When we talk about stability, it is about the isotopes of an element having the right ratio of neutrons to protons. If they have too many of either particle, it makes them unstable. We then look at the graph and discuss how the correct ratio changes as elements get larger. I ask the students why they think that is. In one of my four classes a student responded "If they have lots of protons, won't they try to repel each other and break up the nucleus." In the other classes, I had to probe more and ask which particle would push on itself or the other particle, and coach out that the positive protons would repel if they don't have the right number of neutrons.
On the next screen I show students who the super stable elements are, and which elements tend to be unstable or radioactive. I do not differentiate between isotopes and elements here as we did not go into the math of the weighted average atomic masses. I explain the theory that I first read in The Disappearing Spoon by Sam Kean that the super stable nuclei are the most perfectly spherical, and that the really radioactive nuclei are oblong, shaped like footballs. I compare the super stable elements to the noble gases: noble gases had the right number of electrons, the super stable elements have the perfect ratio of neutrons to protons. This analogy led a student to ask "Then is Helium the most perfect element?" I responded that I didn't know, but that based on our discussion, it would certainly seem to be.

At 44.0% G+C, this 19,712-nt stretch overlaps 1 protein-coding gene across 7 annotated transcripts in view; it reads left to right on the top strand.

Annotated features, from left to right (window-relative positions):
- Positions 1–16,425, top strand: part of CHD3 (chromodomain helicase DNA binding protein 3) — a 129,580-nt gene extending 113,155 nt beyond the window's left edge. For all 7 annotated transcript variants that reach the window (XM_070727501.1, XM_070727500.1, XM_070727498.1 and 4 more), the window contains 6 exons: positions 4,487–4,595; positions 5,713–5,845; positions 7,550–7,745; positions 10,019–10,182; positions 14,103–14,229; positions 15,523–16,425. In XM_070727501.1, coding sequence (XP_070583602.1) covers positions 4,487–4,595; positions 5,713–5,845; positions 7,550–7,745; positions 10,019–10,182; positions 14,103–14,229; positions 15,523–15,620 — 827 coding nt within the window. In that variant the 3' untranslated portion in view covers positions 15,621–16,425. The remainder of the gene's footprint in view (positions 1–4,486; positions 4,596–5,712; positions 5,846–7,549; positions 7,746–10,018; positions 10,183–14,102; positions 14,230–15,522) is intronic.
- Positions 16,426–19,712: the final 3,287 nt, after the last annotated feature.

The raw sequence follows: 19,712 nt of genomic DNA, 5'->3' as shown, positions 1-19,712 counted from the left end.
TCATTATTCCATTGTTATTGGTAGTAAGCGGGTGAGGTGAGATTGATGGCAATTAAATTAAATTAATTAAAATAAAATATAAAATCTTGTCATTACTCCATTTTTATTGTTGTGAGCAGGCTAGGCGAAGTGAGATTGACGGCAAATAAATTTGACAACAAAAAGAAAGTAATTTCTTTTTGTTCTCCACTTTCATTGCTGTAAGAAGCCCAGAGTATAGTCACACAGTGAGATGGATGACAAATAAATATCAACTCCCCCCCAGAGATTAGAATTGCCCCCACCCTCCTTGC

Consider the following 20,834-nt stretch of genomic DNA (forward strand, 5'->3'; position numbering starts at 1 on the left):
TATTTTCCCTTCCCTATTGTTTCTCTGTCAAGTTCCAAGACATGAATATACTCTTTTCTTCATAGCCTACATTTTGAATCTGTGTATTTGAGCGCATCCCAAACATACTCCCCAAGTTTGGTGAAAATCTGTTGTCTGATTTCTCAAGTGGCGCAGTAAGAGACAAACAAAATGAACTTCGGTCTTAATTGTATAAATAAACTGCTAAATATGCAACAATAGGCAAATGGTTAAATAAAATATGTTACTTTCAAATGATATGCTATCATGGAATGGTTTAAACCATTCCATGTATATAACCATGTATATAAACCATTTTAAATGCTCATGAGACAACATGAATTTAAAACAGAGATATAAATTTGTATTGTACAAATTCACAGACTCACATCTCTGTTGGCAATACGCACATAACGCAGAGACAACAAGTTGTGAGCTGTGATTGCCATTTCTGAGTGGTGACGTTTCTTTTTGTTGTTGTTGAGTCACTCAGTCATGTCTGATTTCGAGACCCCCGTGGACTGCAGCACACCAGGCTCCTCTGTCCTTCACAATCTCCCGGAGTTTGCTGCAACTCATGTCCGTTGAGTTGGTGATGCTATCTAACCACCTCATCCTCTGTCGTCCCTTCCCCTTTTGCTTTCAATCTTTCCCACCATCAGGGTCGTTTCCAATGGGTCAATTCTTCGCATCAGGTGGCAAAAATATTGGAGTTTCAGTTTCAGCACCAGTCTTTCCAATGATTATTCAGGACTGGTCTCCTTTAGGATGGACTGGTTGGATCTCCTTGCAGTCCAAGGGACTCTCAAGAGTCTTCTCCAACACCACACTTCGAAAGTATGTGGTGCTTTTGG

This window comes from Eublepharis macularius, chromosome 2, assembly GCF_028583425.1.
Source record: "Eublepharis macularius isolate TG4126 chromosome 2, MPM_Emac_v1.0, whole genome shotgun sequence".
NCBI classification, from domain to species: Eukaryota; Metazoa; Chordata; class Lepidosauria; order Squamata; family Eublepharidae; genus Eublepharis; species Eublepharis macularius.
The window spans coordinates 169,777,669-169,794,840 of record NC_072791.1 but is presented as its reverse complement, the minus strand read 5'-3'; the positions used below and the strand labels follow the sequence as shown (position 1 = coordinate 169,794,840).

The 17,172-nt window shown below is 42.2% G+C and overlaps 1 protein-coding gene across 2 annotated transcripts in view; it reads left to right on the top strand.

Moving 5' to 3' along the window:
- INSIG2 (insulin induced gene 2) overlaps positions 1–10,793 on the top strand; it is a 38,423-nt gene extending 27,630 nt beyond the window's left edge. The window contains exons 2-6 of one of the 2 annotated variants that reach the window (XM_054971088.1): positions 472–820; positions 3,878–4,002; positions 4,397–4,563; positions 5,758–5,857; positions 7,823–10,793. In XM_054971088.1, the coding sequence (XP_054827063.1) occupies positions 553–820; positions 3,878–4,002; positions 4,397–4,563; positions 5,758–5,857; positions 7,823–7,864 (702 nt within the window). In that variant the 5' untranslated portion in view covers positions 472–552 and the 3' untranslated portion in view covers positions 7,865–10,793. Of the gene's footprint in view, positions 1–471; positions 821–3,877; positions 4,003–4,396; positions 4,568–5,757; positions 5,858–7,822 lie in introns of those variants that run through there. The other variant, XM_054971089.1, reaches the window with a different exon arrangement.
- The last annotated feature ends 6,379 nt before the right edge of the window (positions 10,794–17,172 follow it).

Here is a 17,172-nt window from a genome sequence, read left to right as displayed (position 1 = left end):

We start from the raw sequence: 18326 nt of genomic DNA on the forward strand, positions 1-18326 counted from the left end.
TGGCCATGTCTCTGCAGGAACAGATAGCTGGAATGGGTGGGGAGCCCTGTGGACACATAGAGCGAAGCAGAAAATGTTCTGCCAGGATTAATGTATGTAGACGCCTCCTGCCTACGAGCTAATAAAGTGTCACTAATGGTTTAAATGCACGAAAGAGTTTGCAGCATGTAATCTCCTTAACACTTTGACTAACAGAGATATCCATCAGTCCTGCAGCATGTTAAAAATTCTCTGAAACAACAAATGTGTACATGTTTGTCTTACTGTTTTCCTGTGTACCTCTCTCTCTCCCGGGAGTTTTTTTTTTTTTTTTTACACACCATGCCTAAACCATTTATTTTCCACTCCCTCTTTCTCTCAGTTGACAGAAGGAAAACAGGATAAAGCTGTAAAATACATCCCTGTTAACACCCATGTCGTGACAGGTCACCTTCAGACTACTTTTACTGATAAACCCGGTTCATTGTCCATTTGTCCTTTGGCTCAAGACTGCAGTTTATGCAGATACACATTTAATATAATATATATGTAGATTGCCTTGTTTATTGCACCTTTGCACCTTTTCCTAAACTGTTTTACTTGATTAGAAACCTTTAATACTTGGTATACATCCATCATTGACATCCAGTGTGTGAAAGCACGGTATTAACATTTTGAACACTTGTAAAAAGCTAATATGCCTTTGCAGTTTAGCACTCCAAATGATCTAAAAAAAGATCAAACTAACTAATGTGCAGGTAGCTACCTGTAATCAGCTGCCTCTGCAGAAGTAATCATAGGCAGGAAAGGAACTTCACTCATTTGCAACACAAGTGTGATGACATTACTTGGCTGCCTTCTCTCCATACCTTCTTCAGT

On the next slide, we define radioactivity, and bring in the root words to help students understand it. I remind students that the discovery of radioactivity is less than 150 years old, and that we continue to learn more about it every year.
We finish with outlining the three main types of radiation: alpha, beta, and gamma decay. When I've taught honors chemistry in the past, I've included more information such as positron emission and the like, but our general chemistry curriculum is limited to these three types of decay. I explain to students that these are the first three letters of Greek alphabet, and that they got their name from the order of their discovery.
As the students move to the computers and log in, I pass out the Nuclear Decay exploration sheet. This is not modified very much from the original document available on the ExploreLearning site. The warm-up orients students to the emission of alpha particles and gamma rays. Activity A goes further with investigation of how alpha particles change the identity and mass of the unstable isotope, and students perform their first decay equation.